TUCSON, Ariz. (AP) — Arizona police officer Michael Rapiejko felt he had no option but to run over an armed man walking down a busy business corridor, according to an audio recording of an interview with a prosecutor following the Feb. 19 incident that went viral this week.
The 34-year-old officer from the Marana Police Department, a suburb north of Tucson, told an investigator he had considered shooting the suspect but that doing so would put other officers and bystanders at risk.
The interview was released to The Associated Press on Friday after a public records request.
Rapiejko is calm and detailed as he explains his thinking and actions that day.
He had rammed his police cruiser into 36-year-old Mario Valencia, who police say had stolen a rifle before threatening to kill himself and shooting it in the air next to another police officer. The encounter was captured on two dash-cam videos that police released to the public this week. The videos went viral and drew international attention at a time when police actions are under scrutiny.
Rapiejko told the investigator he had first instructed dispatchers to tell nearby businesses to lock down. When he learned that Valencia was refusing to obey police orders and kept walking toward a business, he decided the situation merited deadly force.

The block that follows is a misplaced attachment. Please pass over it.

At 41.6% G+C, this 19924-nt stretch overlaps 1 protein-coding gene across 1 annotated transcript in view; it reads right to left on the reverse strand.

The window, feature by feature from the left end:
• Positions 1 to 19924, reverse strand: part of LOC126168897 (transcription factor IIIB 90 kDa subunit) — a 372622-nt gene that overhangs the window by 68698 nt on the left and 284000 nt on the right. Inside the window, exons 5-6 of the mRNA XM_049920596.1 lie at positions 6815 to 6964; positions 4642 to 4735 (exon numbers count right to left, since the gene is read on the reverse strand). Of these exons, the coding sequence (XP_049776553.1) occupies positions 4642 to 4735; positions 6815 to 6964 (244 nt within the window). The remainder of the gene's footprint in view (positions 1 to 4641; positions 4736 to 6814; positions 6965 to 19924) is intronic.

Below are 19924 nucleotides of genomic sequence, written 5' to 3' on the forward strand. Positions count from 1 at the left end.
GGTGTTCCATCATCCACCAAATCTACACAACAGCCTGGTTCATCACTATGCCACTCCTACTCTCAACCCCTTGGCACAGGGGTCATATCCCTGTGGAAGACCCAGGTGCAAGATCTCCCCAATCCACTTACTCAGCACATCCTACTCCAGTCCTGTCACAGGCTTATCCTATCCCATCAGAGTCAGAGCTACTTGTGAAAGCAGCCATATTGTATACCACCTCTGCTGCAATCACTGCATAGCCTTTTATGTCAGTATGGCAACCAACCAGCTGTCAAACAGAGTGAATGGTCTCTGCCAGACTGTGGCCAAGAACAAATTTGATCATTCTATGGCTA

“I have two thoughts going through my mind. I need to shoot him to stop the threat, or I need to run him over to stop the threat,” Rapiejko said.
But he was too far — about 50 yards away — to shoot accurately with a handgun, a less powerful weapon than a rifle, which has a longer range.
“So (because of) the potential for really bad collateral damage if I missed that shot in terms of priority of life and innocent bystanders, or one of us, I decided that was not an option,” he said. “I wanted to stop the threat. That was the only thing on my mind.”
Marana police say Rapiejko is a hero for preventing a potentially deadly situation. The Pima County Attorney’s Office has declined to file charges against him, saying there was insufficient evidence to prove Rapiejko had criminal intent when he struck Valencia.
Valencia’s lawyer called Rapiejko’s actions excessive and unjustified.
“In watching the video, I think it was clear that it was not the appropriate action and that my client was not threatening to anybody except for himself,” Michelle Cohen Metzger said Wednesday.
Policing experts say Rapiejko’s use of his patrol car to stop Valencia was unconventional and even outrageous, but justified because of the danger Valencia posed to officers and others around him.
Rapiejko, who previously worked for the New York City and Tucson police departments, has been with Marana since early last year.
He has been previously accused of using excessive force in a lawsuit that resulted in a $20,000 settlement from New York City to Luis Colon, a man who accused Rapiejko of pointing a gun at him and choking him during a 2005 encounter.
Marana police Sgt. Chris Warren said that New York Police Department internal affairs and a citizen review panel cleared Rapiejko of any wrongdoing and that Marana police knew of the incident but didn’t find merit to it.
Rapiejko was back on the force after a standard three-day administrative leave following the incident.
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